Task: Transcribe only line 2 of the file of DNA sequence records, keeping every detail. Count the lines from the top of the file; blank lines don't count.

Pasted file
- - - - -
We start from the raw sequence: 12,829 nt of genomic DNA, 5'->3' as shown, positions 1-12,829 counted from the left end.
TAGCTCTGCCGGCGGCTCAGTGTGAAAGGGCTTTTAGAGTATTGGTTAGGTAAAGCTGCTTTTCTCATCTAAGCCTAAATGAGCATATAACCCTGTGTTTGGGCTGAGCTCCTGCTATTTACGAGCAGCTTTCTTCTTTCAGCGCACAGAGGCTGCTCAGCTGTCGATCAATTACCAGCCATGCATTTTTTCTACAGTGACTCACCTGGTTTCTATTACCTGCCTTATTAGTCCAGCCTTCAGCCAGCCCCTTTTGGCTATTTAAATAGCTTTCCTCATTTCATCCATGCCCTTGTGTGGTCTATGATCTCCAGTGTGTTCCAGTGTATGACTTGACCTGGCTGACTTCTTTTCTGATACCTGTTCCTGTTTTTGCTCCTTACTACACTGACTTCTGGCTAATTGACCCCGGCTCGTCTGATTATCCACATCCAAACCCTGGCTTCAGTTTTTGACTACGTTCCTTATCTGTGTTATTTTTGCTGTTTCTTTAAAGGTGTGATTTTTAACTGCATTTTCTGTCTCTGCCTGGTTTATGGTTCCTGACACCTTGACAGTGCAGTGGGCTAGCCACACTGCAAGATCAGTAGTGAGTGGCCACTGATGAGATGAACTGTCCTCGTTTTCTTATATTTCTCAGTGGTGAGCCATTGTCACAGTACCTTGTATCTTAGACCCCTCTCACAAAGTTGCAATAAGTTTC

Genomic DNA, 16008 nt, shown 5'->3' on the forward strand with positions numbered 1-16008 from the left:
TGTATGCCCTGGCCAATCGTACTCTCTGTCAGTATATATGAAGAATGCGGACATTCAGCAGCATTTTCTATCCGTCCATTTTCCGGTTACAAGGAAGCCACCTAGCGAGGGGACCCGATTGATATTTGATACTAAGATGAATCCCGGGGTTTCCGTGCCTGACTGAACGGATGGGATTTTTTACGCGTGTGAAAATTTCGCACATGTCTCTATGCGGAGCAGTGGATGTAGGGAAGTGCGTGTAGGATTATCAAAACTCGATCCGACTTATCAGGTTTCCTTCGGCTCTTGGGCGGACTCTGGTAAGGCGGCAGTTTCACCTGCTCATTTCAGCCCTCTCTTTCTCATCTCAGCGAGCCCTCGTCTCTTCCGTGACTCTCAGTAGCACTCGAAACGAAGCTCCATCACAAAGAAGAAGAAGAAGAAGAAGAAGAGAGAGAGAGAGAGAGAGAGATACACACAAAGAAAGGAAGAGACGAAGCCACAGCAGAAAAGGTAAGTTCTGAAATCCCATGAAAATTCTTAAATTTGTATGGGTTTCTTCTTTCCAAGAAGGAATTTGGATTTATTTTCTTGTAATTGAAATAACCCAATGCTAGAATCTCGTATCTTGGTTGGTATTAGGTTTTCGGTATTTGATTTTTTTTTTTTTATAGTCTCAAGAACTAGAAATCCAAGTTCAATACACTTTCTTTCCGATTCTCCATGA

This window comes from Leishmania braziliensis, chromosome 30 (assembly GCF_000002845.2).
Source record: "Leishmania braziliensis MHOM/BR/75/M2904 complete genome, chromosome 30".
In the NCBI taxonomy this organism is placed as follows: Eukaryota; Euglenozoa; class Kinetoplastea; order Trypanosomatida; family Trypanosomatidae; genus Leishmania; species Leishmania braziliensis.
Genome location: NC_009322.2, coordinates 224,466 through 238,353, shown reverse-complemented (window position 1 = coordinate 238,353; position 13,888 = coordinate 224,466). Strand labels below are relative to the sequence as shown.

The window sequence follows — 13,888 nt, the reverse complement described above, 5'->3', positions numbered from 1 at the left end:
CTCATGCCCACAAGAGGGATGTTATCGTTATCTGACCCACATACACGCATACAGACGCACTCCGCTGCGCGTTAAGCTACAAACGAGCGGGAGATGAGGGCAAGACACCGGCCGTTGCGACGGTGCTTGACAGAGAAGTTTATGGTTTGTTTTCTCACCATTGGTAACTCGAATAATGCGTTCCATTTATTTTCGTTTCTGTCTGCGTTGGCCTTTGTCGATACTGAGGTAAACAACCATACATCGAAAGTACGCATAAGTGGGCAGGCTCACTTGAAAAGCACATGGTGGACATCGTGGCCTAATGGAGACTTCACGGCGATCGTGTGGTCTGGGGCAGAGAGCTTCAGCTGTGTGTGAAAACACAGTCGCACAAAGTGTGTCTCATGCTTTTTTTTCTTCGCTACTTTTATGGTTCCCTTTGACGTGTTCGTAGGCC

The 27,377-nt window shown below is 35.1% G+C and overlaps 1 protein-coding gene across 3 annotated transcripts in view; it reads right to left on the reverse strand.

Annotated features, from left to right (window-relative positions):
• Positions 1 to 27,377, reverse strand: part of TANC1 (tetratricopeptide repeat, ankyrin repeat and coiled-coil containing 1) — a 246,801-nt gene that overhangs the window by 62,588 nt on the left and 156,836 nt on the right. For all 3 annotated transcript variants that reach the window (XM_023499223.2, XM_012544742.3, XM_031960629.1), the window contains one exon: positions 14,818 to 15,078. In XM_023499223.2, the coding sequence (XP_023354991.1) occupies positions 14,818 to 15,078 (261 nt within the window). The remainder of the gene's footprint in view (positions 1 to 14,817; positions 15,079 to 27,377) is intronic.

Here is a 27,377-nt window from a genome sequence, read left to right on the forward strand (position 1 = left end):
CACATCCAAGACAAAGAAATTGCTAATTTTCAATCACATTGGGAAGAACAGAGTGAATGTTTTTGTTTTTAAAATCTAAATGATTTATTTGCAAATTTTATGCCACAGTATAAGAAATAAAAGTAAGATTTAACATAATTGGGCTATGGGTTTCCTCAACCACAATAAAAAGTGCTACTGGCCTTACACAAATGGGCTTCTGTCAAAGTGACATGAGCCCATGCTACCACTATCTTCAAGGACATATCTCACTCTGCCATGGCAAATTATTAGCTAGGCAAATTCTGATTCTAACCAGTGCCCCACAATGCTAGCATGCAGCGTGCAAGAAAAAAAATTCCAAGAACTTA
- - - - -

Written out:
TAGCTCTGCCGGCGGCTCAGTGTGAAAGGGCTTTTAGAGTATTGGTTAGGTAAAGCTGCTTTTCTCATCTAAGCCTAAATGAGCATATAACCCTGTGTTTGGGCTGAGCTCCTGCTATTTACGAGCAGCTTTCTTCTTTCAGCGCACAGAGGCTGCTCAGCTGTCGATCAATTACCAGCCATGCATTTTTTCTACAGTGACTCACCTGGTTTCTATTACCTGCCTTATTAGTCCAGCCTTCAGCCAGCCCCTTTTGGCTATTTAAATAGCTTTCCTCATTTCATCCATGCCCTTGTGTGGTCTATGATCTCCAGTGTGTTCCAGTGTATGACTTGACCTGGCTGACTTCTTTTCTGATACCTGTTCCTGTTTTTGCTCCTTACTACACTGACTTCTGGCTAATTGACCCCGGCTCGTCTGATTATCCACATCCAAACCCTGGCTTCAGTTTTTGACTACGTTCCTTATCTGTGTTATTTTTGCTGTTTCTTTAAAGGTGTGATTTTTAACTGCATTTTCTGTCTCTGCCTGGTTTATGGTTCCTGACACCTTGACAGTGCAGTGGGCTAGCCACACTGCAAGATCAGTAGTGAGTGGCCACTGATGAGATGAACTGTCCTCGTTTTCTTATATTTCTCAGTGGTGAGCCATTGTCACAGTACCTTGTATCTTAGACCCCTCTCACAAAGTTGCAATAAGTTTC